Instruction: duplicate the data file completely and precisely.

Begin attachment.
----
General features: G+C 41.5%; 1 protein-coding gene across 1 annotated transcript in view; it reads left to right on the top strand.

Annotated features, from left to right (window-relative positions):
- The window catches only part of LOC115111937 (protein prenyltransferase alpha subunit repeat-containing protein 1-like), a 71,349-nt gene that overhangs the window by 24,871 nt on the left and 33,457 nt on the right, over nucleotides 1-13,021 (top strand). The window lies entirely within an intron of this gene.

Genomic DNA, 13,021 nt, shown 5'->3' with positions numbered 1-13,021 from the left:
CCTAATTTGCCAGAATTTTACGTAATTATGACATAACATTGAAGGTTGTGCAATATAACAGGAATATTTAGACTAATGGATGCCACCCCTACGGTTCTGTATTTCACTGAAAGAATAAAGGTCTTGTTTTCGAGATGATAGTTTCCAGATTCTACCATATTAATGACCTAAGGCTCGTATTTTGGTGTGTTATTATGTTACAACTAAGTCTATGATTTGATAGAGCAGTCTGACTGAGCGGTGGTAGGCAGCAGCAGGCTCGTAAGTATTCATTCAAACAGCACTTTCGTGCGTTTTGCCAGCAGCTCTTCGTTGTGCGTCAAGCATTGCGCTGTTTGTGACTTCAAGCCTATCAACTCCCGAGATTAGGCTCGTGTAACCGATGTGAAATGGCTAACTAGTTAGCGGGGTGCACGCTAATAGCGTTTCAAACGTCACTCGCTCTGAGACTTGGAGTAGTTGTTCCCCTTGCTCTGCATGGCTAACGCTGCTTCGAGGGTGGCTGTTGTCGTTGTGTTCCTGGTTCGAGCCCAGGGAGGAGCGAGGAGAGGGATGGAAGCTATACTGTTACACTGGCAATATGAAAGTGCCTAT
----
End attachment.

General features: G+C 41.5%; 1 protein-coding gene across 1 annotated transcript in view; it reads left to right on the top strand.

Annotated features, from left to right (window-relative positions):
- The window catches only part of LOC115111937 (protein prenyltransferase alpha subunit repeat-containing protein 1-like), a 71,349-nt gene that overhangs the window by 24,871 nt on the left and 33,457 nt on the right, over nucleotides 1-13,021 (top strand). The window lies entirely within an intron of this gene.

Genomic DNA, 13,021 nt, shown 5'->3' with positions numbered 1-13,021 from the left:
CCTAATTTGCCAGAATTTTACGTAATTATGACATAACATTGAAGGTTGTGCAATATAACAGGAATATTTAGACTAATGGATGCCACCCCTACGGTTCTGTATTTCACTGAAAGAATAAAGGTCTTGTTTTCGAGATGATAGTTTCCAGATTCTACCATATTAATGACCTAAGGCTCGTATTTTGGTGTGTTATTATGTTACAACTAAGTCTATGATTTGATAGAGCAGTCTGACTGAGCGGTGGTAGGCAGCAGCAGGCTCGTAAGTATTCATTCAAACAGCACTTTCGTGCGTTTTGCCAGCAGCTCTTCGTTGTGCGTCAAGCATTGCGCTGTTTGTGACTTCAAGCCTATCAACTCCCGAGATTAGGCTCGTGTAACCGATGTGAAATGGCTAACTAGTTAGCGGGGTGCACGCTAATAGCGTTTCAAACGTCACTCGCTCTGAGACTTGGAGTAGTTGTTCCCCTTGCTCTGCATGGCTAACGCTGCTTCGAGGGTGGCTGTTGTCGTTGTGTTCCTGGTTCGAGCCCAGGGAGGAGCGAGGAGAGGGATGGAAGCTATACTGTTACACTGGCAATATGAAAGTGCCTAT